Creative Team Building and Leadership Resources - In our Elements

Five Golden Rings

Thursday, December 29th, 2011

Fellow Passengers: This week’s Prophetic Passage* (Isaiah 1:1-18) transports me centuries back to the islands of the Caribbean, where Diego Velasquez set sail from Haiti on a quest to conquer Cuba. The Taino Indian leader Hatuey, an indigenous Haitian refugee, had preceded Velasquez to Cuba some time earlier. It was five hundred hundred years ago, 1511, when Chief Hatuey led the rebellion against the Spanish conquistadors, and became Cuba’s first national hero. We don’t have the exact date of his famous speech, but since today is the fifth day of Christmas, celebrated in the song as the day of  five golden rings!, I’d like to imagine that it was on December 29. Hatuey took a basket of gold jewelry and showed it to the Taino people, and said, Here is the god the Spaniards worship. For this they fight and kill; for this they persecute us. He then led the people to throw all their gold rings and jewelry into the river, thinking that would make them less vulnerable. It did not. Hatuey’s resistance efforts were valiant, including his eventual martyrdom. It happened on February 2, 1512, when the defiant chief was tied to a stake. He was offered a chance to save his life, but when he refused to tell the conquistadors where they could find gold, they placed kindling around him in preparation for the execution. Before the match was struck, a Franciscan monk accompanying the conquering army came forward to offer Hatuey a cross, explaining that he had an opportunity to die in God’s good graces and go to heaven. Hatuey asked if Spaniards would be in heaven, and the friar responded that yes, the Christians would. The chief replied, If these Christians go to heaven, I do not want to go to heaven. Soon flames were consuming his body, and the long history of colonization of Cuba began.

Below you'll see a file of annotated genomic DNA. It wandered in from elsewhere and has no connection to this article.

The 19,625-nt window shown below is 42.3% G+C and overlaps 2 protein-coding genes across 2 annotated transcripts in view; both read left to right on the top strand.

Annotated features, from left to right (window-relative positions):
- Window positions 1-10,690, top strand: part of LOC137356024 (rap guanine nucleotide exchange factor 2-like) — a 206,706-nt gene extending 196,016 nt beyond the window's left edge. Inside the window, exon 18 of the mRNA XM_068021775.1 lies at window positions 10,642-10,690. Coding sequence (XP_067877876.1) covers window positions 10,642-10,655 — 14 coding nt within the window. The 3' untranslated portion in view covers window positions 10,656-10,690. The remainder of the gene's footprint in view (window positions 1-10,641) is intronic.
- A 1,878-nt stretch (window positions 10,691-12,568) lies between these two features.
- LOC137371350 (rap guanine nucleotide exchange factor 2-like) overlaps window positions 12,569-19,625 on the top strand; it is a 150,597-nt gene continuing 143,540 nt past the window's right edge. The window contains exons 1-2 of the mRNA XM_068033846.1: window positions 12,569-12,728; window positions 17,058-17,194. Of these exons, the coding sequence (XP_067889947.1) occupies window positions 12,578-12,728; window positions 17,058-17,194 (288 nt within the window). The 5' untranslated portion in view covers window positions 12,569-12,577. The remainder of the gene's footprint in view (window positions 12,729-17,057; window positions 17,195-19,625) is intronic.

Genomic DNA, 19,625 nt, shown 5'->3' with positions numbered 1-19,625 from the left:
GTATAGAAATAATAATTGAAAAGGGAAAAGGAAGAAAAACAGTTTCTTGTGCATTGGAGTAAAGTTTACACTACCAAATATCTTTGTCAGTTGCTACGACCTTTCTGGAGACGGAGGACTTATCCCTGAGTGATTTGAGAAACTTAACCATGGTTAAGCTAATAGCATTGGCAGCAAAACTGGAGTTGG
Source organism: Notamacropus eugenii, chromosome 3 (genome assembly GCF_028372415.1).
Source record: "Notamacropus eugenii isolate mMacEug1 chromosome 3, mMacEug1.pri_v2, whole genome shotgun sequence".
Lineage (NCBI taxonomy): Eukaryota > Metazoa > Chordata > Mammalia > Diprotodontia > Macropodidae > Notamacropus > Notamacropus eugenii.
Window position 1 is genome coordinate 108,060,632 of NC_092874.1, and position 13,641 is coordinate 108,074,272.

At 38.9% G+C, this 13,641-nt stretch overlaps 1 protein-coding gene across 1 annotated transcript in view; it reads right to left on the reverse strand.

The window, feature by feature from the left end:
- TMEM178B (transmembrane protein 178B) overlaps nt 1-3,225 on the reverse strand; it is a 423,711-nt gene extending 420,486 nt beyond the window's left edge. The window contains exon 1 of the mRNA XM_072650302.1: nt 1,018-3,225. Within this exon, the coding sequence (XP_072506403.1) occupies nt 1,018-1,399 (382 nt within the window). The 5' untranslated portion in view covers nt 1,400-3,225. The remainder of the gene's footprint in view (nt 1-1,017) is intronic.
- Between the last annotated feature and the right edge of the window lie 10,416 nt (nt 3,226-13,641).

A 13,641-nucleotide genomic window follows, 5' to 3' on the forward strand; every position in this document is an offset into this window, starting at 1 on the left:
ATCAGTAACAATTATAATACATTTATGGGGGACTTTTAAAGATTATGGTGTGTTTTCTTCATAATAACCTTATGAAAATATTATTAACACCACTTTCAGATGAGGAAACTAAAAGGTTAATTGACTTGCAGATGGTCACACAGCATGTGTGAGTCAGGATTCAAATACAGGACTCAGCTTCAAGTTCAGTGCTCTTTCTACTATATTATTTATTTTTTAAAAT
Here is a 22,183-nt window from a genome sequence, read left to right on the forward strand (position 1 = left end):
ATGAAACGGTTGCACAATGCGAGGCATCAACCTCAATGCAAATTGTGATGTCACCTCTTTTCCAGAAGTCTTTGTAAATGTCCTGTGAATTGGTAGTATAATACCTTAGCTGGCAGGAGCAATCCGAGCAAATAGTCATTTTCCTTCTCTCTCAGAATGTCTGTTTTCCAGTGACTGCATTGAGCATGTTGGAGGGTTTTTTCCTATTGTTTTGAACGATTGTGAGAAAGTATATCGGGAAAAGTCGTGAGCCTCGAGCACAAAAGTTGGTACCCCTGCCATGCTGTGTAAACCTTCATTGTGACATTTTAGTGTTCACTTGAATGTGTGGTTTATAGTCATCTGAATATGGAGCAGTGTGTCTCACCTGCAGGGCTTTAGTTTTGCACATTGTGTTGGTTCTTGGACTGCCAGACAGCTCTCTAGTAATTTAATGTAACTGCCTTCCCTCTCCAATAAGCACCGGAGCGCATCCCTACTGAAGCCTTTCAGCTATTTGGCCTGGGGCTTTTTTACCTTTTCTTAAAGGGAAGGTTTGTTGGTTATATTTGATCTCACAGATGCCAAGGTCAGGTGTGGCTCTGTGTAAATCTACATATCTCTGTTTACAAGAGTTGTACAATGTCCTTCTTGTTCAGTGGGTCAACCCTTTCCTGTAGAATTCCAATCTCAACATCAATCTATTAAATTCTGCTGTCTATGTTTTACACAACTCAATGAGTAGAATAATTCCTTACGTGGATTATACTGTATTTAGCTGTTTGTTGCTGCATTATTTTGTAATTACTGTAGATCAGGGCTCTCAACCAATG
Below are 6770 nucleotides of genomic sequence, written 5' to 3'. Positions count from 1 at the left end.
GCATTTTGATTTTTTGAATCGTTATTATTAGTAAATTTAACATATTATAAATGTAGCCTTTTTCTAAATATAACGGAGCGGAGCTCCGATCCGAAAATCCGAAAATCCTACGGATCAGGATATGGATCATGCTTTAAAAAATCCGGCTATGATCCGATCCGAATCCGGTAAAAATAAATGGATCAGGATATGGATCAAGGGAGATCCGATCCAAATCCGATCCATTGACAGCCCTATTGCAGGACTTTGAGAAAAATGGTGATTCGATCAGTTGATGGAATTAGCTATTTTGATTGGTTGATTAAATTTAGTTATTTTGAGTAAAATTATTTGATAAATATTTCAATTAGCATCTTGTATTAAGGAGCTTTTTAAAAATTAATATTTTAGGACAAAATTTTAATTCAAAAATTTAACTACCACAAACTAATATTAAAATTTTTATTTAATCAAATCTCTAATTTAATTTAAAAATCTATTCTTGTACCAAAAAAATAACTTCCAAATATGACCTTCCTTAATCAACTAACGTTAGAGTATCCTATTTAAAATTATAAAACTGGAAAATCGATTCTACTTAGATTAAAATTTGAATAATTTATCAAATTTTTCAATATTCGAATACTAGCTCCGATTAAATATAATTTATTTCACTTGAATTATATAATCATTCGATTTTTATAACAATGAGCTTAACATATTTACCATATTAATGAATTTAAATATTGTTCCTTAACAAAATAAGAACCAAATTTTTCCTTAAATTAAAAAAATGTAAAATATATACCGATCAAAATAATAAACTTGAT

The juxtaposition of religious fervor with violence and the pursuit of worldly power was not something the Spaniards invented. Isaiah begins his prophetic book with a chapter giving divine voice to the depth of God’s fury at the children’s mixing the practices of worship and injustice. In a disturbing detail not lost on the advocates of child welfare, the prophet essentially says that God is tired of beating these wayward children. Trying to whip the unruly children into shape has not worked; the holy whoopin’s have done nothing more than bruise and scar them from head to foot, leaving welts and open sores not cleaned or bandaged. God then says no more to the empty farce of worship in the wake of woeful treatment of widows and the weak, and equates the nation with the likes of Sodom and Gomorrah. (And despite what our contemporary culture warriors would have us believe, Isaiah here defines Sodomy not as sexual immorality, but as social injustice and negligence of the weak, masked by religious fervor.) The songs and rituals and offerings of these social sodomites have become unbearable burdens to the Creator and Covenant Maker. Praying hands that are stained with the blood of the victimized have not made for effectual prayers. God turns a deaf ear, calling on the people to wash up, stop doing wrong, learn to do right,which is defined here as taking care of the disadvantaged and the least fortunate in their midst, seeking justice, encouraging the oppressed, defending the cause of the fatherless, essentially all those things that would later be embodied by the life and ministry of God’s only begotten child, that child who would also suffer beatings and wounds from head to foot.

And so here we are on the fifth day of Christmas, 2011. How different is it from December 29, 1511? Are we not still infatuated with gold? Do we not live in a mezclao, a mixture of fervent worship and flagrant injustice to those most vulnerable in the world? We continue to tie Cuba to the stake with an economic blockade, because ever since the revolution of 1959 they have refused to give us ownership of their gold (sugar, rum and cigar industries). It is so unreasonable. Come now, let us reason together, says the Lord. Though your sins – including your sin of blockading your poorer neighbors – be as scarlet, they shall be as white as snow. Though your crazy infatuation with power politics be as red as crimson, they shall be like wool. My prayer on this fifth day of Christmas is for God’s people to follow the prophet’s call, to wash up, stop doing wrong, and act in such a manner that the Hatueys of this world will want to join us in heaven.

How about you? Where does this Prophetic Passage take you on your journey of faith.


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